As noted by The Fix, Stockdall brought something else to the marriage: Meth connections. Stockdall had a link to a large methamphetamine lab in Southern California, where the meth trade was largely centered at the time. After being introduced to meth by her brother-in-law, Arnold brought some back home with her after a trip out to California with Stockdall, and introduced it to all of her friends in Iowa. Unsurprisingly for one of the most addictive substances on the planet, the drug was a huge hit, and before long she started selling meth through a local bar. Her husband's biker gang connections helped establish her supply chains, and almost overnight she was doing serious business selling what the locals affectionately called "ice."

Lori Arnold built an underground super lab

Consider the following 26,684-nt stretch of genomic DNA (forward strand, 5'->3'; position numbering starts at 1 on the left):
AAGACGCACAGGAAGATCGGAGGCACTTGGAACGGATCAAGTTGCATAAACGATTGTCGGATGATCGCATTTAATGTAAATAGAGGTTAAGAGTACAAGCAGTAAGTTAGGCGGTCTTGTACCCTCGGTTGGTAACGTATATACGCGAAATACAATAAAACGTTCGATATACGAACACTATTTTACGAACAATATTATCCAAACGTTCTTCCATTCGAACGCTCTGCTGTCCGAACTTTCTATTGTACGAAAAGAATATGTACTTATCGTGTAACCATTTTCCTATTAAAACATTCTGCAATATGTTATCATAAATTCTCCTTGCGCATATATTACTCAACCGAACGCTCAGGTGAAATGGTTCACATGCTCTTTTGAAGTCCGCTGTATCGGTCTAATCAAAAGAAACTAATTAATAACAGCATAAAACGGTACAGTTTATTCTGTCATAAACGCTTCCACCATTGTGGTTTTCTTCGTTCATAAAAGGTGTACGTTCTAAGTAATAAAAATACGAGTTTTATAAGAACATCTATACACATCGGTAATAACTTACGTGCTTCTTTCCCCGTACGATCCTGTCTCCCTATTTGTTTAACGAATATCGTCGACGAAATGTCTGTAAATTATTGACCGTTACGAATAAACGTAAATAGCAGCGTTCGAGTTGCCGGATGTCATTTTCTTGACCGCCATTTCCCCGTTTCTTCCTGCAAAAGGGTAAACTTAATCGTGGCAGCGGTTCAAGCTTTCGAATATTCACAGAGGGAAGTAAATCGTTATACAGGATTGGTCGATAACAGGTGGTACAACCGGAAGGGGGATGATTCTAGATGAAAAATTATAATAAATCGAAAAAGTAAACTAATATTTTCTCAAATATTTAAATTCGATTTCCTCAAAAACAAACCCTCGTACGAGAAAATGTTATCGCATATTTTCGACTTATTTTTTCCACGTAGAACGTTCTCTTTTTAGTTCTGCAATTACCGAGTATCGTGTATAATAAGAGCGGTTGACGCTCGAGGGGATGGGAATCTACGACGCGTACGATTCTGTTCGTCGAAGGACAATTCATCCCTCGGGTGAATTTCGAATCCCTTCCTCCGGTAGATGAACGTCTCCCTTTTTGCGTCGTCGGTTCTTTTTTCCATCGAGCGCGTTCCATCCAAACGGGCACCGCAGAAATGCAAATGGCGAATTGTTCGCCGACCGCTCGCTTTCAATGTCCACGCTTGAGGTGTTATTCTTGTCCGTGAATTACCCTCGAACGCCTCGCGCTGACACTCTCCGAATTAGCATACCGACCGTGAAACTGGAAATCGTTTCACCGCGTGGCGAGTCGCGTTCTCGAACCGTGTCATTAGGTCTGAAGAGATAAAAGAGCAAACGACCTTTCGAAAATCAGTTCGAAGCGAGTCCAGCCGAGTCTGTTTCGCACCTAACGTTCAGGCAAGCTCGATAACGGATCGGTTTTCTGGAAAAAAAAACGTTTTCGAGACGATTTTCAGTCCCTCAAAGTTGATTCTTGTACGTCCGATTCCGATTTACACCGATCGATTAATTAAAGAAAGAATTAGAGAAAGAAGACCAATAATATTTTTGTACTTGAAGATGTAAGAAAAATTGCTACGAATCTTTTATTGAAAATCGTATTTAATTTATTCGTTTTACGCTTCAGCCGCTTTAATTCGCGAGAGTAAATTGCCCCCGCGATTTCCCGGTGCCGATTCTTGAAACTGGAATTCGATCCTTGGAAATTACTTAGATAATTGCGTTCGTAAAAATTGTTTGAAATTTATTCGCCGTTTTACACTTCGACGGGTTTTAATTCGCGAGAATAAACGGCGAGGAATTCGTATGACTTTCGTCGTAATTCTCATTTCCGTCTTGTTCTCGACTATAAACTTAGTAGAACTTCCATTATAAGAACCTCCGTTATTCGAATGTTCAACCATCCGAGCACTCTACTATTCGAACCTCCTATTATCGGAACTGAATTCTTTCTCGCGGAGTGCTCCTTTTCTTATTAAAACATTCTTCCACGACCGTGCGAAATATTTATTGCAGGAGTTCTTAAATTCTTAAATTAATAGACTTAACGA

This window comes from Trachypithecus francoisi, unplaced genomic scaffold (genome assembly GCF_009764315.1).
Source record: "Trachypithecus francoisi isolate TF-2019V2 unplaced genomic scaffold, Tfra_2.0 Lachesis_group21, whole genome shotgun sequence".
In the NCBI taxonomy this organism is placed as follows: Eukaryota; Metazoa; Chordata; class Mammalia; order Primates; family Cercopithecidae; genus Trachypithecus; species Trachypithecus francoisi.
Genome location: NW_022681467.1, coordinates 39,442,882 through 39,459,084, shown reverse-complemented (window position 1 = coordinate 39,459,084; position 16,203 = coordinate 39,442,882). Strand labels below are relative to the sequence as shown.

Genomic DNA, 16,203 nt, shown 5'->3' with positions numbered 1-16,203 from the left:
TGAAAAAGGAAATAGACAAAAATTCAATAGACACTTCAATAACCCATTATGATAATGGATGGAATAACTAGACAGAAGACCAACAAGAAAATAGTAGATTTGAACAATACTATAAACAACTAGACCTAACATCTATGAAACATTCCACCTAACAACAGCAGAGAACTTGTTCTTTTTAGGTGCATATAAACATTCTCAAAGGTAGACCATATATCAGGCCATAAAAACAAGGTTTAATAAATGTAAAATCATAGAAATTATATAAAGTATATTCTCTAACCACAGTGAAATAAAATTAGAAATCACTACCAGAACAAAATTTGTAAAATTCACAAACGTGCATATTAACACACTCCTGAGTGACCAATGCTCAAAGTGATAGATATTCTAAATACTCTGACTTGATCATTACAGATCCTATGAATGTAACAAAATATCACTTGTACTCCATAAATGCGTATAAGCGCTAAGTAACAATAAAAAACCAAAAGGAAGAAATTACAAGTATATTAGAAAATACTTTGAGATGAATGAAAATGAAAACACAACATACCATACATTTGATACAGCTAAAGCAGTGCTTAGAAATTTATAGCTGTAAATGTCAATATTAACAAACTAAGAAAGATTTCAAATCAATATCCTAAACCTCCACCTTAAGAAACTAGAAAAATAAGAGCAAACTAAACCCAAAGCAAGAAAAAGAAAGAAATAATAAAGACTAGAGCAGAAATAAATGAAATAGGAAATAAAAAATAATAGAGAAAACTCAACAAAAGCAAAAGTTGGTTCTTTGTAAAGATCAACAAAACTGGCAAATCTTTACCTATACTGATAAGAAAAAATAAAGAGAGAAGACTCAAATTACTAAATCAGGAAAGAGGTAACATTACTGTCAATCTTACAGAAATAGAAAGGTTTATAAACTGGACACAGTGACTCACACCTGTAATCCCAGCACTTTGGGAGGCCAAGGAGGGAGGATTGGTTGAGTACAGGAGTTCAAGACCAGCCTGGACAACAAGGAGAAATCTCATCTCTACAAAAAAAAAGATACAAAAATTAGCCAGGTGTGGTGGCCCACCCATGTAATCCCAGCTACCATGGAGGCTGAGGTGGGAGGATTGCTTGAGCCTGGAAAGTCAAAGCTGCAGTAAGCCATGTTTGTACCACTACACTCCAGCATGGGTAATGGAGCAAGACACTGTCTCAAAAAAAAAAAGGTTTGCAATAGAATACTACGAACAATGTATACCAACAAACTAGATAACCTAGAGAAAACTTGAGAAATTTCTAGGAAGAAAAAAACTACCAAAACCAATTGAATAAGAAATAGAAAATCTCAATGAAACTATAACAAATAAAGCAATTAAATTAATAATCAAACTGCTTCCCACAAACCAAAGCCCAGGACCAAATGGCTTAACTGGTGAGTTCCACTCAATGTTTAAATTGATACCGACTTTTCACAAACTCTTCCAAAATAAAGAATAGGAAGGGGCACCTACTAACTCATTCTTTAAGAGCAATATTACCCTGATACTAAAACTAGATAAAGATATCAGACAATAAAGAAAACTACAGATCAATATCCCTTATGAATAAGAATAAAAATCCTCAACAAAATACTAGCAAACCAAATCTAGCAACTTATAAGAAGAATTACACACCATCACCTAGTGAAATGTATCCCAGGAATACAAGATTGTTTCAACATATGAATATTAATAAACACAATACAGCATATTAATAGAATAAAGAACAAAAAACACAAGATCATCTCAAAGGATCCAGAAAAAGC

If you're looking for a high-profit business to start you could do much worse than methamphetamine. Incredibly addictive, the illegal drug is relatively easy and cheap to manufacture—if you know what you're doing and have a decent lab to work with. As "Methland" tells us, when Lori Arnold started her meth business in Iowa, she was buying her drugs from the Amezcua brothers, known as the California "Kings of Crank." But meth took off so fast in the Midwestern United States that Arnold was soon outstripping her supply.

Her solution was to start making her own meth—and she had a brilliant idea for doing so. She buried an old trailer on the grounds of the horse ranch she'd bought to launder some of her money, and set up a world-class meth lab inside it, hidden from prying eyes. Remarkably, the Amezcua brothers weren't upset about Arnold setting up her own supply chain. In fact, they loaned her their "chemist," who trained Arnold's people in making high-quality meth.